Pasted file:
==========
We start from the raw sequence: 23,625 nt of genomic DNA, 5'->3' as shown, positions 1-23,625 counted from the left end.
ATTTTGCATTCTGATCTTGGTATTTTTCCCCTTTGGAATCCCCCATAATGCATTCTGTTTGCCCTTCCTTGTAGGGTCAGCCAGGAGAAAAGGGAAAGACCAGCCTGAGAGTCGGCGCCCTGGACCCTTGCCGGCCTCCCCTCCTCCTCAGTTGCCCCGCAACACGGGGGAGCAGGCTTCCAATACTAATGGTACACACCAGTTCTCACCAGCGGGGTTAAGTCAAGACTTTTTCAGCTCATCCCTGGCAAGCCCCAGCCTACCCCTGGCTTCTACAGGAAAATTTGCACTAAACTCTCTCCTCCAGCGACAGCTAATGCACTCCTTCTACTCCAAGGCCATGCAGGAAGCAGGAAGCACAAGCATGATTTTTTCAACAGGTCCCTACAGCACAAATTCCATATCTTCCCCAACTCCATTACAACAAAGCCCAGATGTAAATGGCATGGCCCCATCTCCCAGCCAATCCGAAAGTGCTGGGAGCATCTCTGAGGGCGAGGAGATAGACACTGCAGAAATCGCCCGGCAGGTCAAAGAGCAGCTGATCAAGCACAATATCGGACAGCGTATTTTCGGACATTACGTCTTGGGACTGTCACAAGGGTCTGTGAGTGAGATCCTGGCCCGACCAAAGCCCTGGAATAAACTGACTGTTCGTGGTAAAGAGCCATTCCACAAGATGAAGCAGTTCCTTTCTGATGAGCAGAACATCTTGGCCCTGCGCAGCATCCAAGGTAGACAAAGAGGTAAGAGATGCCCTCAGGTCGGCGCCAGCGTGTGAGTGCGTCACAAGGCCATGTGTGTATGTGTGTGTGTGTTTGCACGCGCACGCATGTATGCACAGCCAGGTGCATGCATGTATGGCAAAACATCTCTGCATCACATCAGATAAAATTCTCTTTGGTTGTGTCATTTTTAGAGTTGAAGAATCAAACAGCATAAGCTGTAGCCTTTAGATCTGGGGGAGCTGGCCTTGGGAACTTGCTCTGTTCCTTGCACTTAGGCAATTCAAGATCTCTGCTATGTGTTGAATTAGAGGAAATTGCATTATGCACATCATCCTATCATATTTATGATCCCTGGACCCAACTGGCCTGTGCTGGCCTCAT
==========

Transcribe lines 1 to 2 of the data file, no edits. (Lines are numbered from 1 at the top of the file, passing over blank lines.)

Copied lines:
We start from the raw sequence: 23,625 nt of genomic DNA, 5'->3' as shown, positions 1-23,625 counted from the left end.
ATTTTGCATTCTGATCTTGGTATTTTTCCCCTTTGGAATCCCCCATAATGCATTCTGTTTGCCCTTCCTTGTAGGGTCAGCCAGGAGAAAAGGGAAAGACCAGCCTGAGAGTCGGCGCCCTGGACCCTTGCCGGCCTCCCCTCCTCCTCAGTTGCCCCGCAACACGGGGGAGCAGGCTTCCAATACTAATGGTACACACCAGTTCTCACCAGCGGGGTTAAGTCAAGACTTTTTCAGCTCATCCCTGGCAAGCCCCAGCCTACCCCTGGCTTCTACAGGAAAATTTGCACTAAACTCTCTCCTCCAGCGACAGCTAATGCACTCCTTCTACTCCAAGGCCATGCAGGAAGCAGGAAGCACAAGCATGATTTTTTCAACAGGTCCCTACAGCACAAATTCCATATCTTCCCCAACTCCATTACAACAAAGCCCAGATGTAAATGGCATGGCCCCATCTCCCAGCCAATCCGAAAGTGCTGGGAGCATCTCTGAGGGCGAGGAGATAGACACTGCAGAAATCGCCCGGCAGGTCAAAGAGCAGCTGATCAAGCACAATATCGGACAGCGTATTTTCGGACATTACGTCTTGGGACTGTCACAAGGGTCTGTGAGTGAGATCCTGGCCCGACCAAAGCCCTGGAATAAACTGACTGTTCGTGGTAAAGAGCCATTCCACAAGATGAAGCAGTTCCTTTCTGATGAGCAGAACATCTTGGCCCTGCGCAGCATCCAAGGTAGACAAAGAGGTAAGAGATGCCCTCAGGTCGGCGCCAGCGTGTGAGTGCGTCACAAGGCCATGTGTGTATGTGTGTGTGTGTTTGCACGCGCACGCATGTATGCACAGCCAGGTGCATGCATGTATGGCAAAACATCTCTGCATCACATCAGATAAAATTCTCTTTGGTTGTGTCATTTTTAGAGTTGAAGAATCAAACAGCATAAGCTGTAGCCTTTAGATCTGGGGGAGCTGGCCTTGGGAACTTGCTCTGTTCCTTGCACTTAGGCAATTCAAGATCTCTGCTATGTGTTGAATTAGAGGAAATTGCATTATGCACATCATCCTATCATATTTATGATCCCTGGACCCAACTGGCCTGTGCTGGCCTCAT